In the wake of LeRoi Moore’s death, the DMB crew started going through a transformation. The band’s sound, in particular, started to grow a little darker on Big Whiskey and the GrooxGrux King, but in terms of a whole new, complete band, they hadn’t sounded that good in about a decade. That’s not a knock on LeRoi, but the band spent a lot of the 2000’s experimenting with sounds and producers. Starting in 2001, after abandoning the Lillywhite Sessions (though officially unreleased, their decade’s best work, next to Big Whiskey.), the band made a pop record (Everyday). From there, songs culled from the Lillywhite Sessions became Busted Stuff with the slight addition of “Where Are You Going.” Finally, the band worked with Mark Batson on Stand Up, perhaps their most experimental piece of the decade.

With a new purpose, the band became more focused than ever. After LeRoi’s death, the band officially made Rashawn Ross a member, and added Jeff Coffin of Bela Fleck & the Flecktones to the group to fill out the horns section. They also added the guitar virtuoso stylings of Tim Reynolds, long time collaborator with the group, rounding out their current lineup.

Back with their first new album in just over three years, Away from the World finds the band revisiting simple melodies, hopeful messages, and the on’ry life of a man and a band, trying to fix the world, one song at a time.

This record see’s Steve Lillywhite, the producer behind the band’s 90’s offerings, Under the Table and DreamingCrash, and Before These Crowded Streets. People looking for the playful nature or tone of those records should think again. This is a band who has “moved on” per-say from this time period. In a sense, this album has more in common with Everyday, in it’s pop sensibilities, simple melodies, and meaning, all via Lillywhite instead of Glen Ballard.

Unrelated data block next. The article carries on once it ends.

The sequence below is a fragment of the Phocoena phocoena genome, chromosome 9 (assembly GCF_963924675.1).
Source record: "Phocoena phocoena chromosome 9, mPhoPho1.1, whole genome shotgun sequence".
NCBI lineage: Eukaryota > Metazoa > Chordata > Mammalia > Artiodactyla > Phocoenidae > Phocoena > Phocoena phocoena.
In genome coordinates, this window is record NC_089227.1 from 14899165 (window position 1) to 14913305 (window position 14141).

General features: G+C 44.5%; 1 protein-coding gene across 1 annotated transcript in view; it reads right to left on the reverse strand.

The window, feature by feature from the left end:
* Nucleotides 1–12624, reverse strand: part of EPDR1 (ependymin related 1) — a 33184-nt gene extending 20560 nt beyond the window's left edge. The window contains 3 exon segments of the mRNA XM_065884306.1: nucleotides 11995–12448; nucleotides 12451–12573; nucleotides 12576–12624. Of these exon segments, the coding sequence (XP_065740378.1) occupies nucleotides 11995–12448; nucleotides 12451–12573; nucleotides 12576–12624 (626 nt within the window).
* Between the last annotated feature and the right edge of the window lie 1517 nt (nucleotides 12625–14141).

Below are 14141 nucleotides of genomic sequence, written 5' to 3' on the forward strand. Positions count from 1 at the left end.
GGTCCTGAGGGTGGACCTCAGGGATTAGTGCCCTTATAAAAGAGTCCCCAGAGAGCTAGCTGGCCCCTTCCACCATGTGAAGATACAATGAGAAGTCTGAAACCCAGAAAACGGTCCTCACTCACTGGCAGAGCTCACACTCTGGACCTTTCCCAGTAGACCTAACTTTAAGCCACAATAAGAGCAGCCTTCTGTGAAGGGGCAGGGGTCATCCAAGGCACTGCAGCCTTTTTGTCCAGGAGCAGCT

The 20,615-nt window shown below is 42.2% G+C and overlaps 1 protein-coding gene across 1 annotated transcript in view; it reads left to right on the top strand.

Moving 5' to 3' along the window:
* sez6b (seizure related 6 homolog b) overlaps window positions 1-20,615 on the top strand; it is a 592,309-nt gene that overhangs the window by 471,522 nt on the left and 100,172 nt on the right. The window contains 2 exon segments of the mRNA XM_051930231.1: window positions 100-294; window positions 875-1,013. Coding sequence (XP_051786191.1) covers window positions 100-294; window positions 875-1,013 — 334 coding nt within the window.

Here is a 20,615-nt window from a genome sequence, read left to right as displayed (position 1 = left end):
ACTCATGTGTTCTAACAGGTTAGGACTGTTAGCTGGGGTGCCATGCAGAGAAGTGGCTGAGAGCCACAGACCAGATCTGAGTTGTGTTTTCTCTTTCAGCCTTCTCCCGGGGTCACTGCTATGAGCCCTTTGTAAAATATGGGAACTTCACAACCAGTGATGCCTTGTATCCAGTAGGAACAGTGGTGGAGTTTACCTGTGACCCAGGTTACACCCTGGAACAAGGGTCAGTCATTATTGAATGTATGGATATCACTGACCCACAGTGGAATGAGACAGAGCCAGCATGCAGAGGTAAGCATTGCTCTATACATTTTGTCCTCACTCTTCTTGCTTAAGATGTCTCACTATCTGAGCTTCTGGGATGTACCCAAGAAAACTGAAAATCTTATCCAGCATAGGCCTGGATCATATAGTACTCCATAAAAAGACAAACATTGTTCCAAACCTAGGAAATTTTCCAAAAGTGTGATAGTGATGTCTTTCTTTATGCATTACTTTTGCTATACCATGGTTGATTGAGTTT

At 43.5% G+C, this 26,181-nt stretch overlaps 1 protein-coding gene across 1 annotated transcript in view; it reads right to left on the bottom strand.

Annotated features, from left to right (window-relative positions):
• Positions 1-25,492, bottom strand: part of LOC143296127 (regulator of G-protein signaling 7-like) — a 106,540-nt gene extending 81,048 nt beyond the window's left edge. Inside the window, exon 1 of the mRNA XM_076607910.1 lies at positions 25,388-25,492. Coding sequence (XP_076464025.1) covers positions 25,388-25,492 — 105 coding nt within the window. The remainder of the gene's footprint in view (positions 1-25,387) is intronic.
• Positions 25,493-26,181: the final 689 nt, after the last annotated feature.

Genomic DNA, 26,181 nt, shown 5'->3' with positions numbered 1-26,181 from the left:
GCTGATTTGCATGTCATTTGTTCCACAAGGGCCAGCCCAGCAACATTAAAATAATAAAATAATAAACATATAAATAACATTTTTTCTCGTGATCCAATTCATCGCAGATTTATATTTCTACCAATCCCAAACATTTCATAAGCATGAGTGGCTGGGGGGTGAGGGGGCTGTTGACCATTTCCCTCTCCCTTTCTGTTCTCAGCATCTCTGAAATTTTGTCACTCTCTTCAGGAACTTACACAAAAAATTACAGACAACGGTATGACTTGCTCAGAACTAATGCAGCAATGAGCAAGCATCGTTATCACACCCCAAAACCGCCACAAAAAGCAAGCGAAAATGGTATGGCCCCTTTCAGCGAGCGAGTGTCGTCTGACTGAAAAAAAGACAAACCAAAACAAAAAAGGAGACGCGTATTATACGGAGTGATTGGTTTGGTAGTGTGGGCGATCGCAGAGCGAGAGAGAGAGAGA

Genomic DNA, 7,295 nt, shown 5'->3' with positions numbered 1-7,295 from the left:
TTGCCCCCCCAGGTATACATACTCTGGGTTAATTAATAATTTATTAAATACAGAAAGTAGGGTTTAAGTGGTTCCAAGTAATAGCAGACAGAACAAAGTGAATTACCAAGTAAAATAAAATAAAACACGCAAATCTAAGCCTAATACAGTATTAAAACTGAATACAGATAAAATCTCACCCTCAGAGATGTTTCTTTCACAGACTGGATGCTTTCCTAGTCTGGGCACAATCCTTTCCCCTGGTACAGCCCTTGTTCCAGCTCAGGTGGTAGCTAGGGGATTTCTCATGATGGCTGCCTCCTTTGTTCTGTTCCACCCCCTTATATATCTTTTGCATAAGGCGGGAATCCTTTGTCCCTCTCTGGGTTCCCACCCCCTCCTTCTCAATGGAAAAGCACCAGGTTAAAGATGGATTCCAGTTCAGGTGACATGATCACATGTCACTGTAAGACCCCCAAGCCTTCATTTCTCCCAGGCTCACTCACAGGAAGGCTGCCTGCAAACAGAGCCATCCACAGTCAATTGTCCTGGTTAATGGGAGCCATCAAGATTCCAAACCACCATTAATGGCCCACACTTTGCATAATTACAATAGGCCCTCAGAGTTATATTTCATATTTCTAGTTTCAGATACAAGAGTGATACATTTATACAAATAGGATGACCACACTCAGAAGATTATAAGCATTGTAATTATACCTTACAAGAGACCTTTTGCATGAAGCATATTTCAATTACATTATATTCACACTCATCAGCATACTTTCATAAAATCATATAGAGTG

In a tonal shift, Away from the World has some fun tracks, and a less serious ambiance in areas. Songs like “Snow Outside” sound like a winter’s day with your mate, sliding up and down those hills; it’s just pure fun. It’s improvisational moments towards the end of the track echo to past DMB work, particularly on Before These Crowded Streets. The opening riff on “Rooftop” is an odd combination of “What Would You Say” and “Rhyme & Reason.” Granted, its a fun track, but the comparison is uncanny. It’s tempo change is a nice opening window of  new tricks.

The band offers up a great one-two punch in the tracks “Mercy” and “Gaucho.” If “Mercy” is the realization and the promise, “Gaucho” is the fulfillment of that promise as Matthews bellows: “we gotta do much more than believe, if we want to see the world change.” The melody of “Gaucho” sounds like a sped up version of one of Dave’s solo tracks, “Stay or Leave.” However, with layers added, especially with quick riffing horns and Reynold’s electric guitar, it’s immeasurable. The opening track, “Broken Things” does a great job, setting up the album’s main focuses; as love and activism populate the track, the melody is addicting, the prelude for a smooth transition into the rest of the album.

Through all stages of Dave Matthews Band’s discography over the past ten or so years, this album almost repeats a cycle. Away from the World is more a pop style album than the proclaimed Jam Band have released in sometime. More so, it’s Everyday done right, not rushed and well thought out. In recent interviews, Dave Matthew’s has proclaimed that he wants his band to be more than a jam band, and with this record, they’ve accomplished that. It’s not a continuation of the last record, but forward momentum in a style that shows a promising future for the band. Despite it’s minor flaws, this will go down as a great start to the band’s decade, especially through repeated listens.

Album Rating: Stream it on Spotify or Digitally Download It (Legally of course!)

Listening Co-efficient: Active Listen

Don’t know what I mean with this new rating system, check out this post to get the skinny on it.

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